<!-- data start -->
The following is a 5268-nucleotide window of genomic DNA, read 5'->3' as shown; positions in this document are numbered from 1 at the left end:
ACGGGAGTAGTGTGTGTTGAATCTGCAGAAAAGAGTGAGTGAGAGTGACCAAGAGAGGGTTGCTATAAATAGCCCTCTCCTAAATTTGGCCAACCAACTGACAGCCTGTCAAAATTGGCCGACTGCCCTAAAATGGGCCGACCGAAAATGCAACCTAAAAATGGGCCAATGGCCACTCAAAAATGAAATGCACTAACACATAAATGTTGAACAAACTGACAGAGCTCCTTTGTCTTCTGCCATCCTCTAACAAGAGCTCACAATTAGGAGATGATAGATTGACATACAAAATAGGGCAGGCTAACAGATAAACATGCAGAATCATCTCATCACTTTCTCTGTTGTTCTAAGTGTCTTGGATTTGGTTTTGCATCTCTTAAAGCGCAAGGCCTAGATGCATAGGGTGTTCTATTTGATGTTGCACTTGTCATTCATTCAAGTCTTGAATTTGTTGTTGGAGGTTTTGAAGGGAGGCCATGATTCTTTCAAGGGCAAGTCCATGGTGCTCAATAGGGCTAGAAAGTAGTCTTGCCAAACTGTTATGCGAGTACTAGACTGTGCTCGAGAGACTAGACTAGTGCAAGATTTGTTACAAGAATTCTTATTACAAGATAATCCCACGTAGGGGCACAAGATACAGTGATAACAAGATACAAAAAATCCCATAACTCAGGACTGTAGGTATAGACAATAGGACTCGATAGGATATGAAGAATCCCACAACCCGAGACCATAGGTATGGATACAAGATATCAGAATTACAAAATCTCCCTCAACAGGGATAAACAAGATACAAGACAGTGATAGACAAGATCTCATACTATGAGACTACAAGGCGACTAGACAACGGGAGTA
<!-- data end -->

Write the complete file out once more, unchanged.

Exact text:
The following is a 5268-nucleotide window of genomic DNA, read 5'->3' as shown; positions in this document are numbered from 1 at the left end:
ACGGGAGTAGTGTGTGTTGAATCTGCAGAAAAGAGTGAGTGAGAGTGACCAAGAGAGGGTTGCTATAAATAGCCCTCTCCTAAATTTGGCCAACCAACTGACAGCCTGTCAAAATTGGCCGACTGCCCTAAAATGGGCCGACCGAAAATGCAACCTAAAAATGGGCCAATGGCCACTCAAAAATGAAATGCACTAACACATAAATGTTGAACAAACTGACAGAGCTCCTTTGTCTTCTGCCATCCTCTAACAAGAGCTCACAATTAGGAGATGATAGATTGACATACAAAATAGGGCAGGCTAACAGATAAACATGCAGAATCATCTCATCACTTTCTCTGTTGTTCTAAGTGTCTTGGATTTGGTTTTGCATCTCTTAAAGCGCAAGGCCTAGATGCATAGGGTGTTCTATTTGATGTTGCACTTGTCATTCATTCAAGTCTTGAATTTGTTGTTGGAGGTTTTGAAGGGAGGCCATGATTCTTTCAAGGGCAAGTCCATGGTGCTCAATAGGGCTAGAAAGTAGTCTTGCCAAACTGTTATGCGAGTACTAGACTGTGCTCGAGAGACTAGACTAGTGCAAGATTTGTTACAAGAATTCTTATTACAAGATAATCCCACGTAGGGGCACAAGATACAGTGATAACAAGATACAAAAAATCCCATAACTCAGGACTGTAGGTATAGACAATAGGACTCGATAGGATATGAAGAATCCCACAACCCGAGACCATAGGTATGGATACAAGATATCAGAATTACAAAATCTCCCTCAACAGGGATAAACAAGATACAAGACAGTGATAGACAAGATCTCATACTATGAGACTACAAGGCGACTAGACAACGGGAGTA